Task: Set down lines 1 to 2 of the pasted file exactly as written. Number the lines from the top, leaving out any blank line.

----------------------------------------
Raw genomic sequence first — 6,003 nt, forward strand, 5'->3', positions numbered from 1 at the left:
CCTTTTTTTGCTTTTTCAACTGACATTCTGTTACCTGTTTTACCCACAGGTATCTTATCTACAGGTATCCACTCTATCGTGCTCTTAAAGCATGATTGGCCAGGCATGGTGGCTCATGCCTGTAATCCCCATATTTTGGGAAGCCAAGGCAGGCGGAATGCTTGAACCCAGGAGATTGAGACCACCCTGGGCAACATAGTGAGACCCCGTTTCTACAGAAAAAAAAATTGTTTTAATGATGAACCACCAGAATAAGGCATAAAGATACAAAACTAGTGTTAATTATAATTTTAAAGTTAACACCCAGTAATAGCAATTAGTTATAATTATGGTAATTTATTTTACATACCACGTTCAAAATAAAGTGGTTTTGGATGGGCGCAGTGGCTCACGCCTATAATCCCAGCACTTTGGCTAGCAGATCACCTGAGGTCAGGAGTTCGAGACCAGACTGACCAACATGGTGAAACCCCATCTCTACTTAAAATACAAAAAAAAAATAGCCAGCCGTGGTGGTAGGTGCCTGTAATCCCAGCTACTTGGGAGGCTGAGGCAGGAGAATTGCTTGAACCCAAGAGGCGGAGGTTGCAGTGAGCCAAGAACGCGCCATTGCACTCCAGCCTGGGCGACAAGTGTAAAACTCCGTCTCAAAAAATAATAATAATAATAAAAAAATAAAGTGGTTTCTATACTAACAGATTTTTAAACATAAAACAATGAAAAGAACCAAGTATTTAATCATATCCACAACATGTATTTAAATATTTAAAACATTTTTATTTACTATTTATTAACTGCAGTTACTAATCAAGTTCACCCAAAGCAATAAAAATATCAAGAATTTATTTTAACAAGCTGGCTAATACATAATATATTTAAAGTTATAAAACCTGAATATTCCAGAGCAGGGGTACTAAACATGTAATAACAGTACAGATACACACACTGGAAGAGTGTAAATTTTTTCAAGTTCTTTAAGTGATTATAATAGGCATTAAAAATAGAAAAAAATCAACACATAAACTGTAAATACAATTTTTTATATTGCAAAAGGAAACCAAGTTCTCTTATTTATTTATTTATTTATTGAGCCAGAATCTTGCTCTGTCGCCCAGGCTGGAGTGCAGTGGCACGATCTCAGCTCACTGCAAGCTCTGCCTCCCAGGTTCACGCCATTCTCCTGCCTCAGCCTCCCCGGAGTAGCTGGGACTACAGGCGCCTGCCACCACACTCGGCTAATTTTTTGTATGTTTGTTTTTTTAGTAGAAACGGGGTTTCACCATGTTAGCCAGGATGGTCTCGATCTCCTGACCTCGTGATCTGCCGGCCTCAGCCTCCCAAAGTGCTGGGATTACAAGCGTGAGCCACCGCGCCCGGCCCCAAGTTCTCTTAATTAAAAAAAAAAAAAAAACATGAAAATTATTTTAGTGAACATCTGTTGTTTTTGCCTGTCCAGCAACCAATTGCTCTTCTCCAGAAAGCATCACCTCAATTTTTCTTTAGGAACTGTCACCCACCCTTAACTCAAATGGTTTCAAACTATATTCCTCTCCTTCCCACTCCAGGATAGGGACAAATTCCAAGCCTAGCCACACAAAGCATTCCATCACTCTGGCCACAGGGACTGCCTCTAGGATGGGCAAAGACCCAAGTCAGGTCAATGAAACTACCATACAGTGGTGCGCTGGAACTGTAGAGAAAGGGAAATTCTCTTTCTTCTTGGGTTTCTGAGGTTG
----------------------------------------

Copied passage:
Raw genomic sequence first — 6,003 nt, forward strand, 5'->3', positions numbered from 1 at the left:
CCTTTTTTTGCTTTTTCAACTGACATTCTGTTACCTGTTTTACCCACAGGTATCTTATCTACAGGTATCCACTCTATCGTGCTCTTAAAGCATGATTGGCCAGGCATGGTGGCTCATGCCTGTAATCCCCATATTTTGGGAAGCCAAGGCAGGCGGAATGCTTGAACCCAGGAGATTGAGACCACCCTGGGCAACATAGTGAGACCCCGTTTCTACAGAAAAAAAAATTGTTTTAATGATGAACCACCAGAATAAGGCATAAAGATACAAAACTAGTGTTAATTATAATTTTAAAGTTAACACCCAGTAATAGCAATTAGTTATAATTATGGTAATTTATTTTACATACCACGTTCAAAATAAAGTGGTTTTGGATGGGCGCAGTGGCTCACGCCTATAATCCCAGCACTTTGGCTAGCAGATCACCTGAGGTCAGGAGTTCGAGACCAGACTGACCAACATGGTGAAACCCCATCTCTACTTAAAATACAAAAAAAAAATAGCCAGCCGTGGTGGTAGGTGCCTGTAATCCCAGCTACTTGGGAGGCTGAGGCAGGAGAATTGCTTGAACCCAAGAGGCGGAGGTTGCAGTGAGCCAAGAACGCGCCATTGCACTCCAGCCTGGGCGACAAGTGTAAAACTCCGTCTCAAAAAATAATAATAATAATAAAAAAATAAAGTGGTTTCTATACTAACAGATTTTTAAACATAAAACAATGAAAAGAACCAAGTATTTAATCATATCCACAACATGTATTTAAATATTTAAAACATTTTTATTTACTATTTATTAACTGCAGTTACTAATCAAGTTCACCCAAAGCAATAAAAATATCAAGAATTTATTTTAACAAGCTGGCTAATACATAATATATTTAAAGTTATAAAACCTGAATATTCCAGAGCAGGGGTACTAAACATGTAATAACAGTACAGATACACACACTGGAAGAGTGTAAATTTTTTCAAGTTCTTTAAGTGATTATAATAGGCATTAAAAATAGAAAAAAATCAACACATAAACTGTAAATACAATTTTTTATATTGCAAAAGGAAACCAAGTTCTCTTATTTATTTATTTATTTATTGAGCCAGAATCTTGCTCTGTCGCCCAGGCTGGAGTGCAGTGGCACGATCTCAGCTCACTGCAAGCTCTGCCTCCCAGGTTCACGCCATTCTCCTGCCTCAGCCTCCCCGGAGTAGCTGGGACTACAGGCGCCTGCCACCACACTCGGCTAATTTTTTGTATGTTTGTTTTTTTAGTAGAAACGGGGTTTCACCATGTTAGCCAGGATGGTCTCGATCTCCTGACCTCGTGATCTGCCGGCCTCAGCCTCCCAAAGTGCTGGGATTACAAGCGTGAGCCACCGCGCCCGGCCCCAAGTTCTCTTAATTAAAAAAAAAAAAAAAACATGAAAATTATTTTAGTGAACATCTGTTGTTTTTGCCTGTCCAGCAACCAATTGCTCTTCTCCAGAAAGCATCACCTCAATTTTTCTTTAGGAACTGTCACCCACCCTTAACTCAAATGGTTTCAAACTATATTCCTCTCCTTCCCACTCCAGGATAGGGACAAATTCCAAGCCTAGCCACACAAAGCATTCCATCACTCTGGCCACAGGGACTGCCTCTAGGATGGGCAAAGACCCAAGTCAGGTCAATGAAACTACCATACAGTGGTGCGCTGGAACTGTAGAGAAAGGGAAATTCTCTTTCTTCTTGGGTTTCTGAGGTTG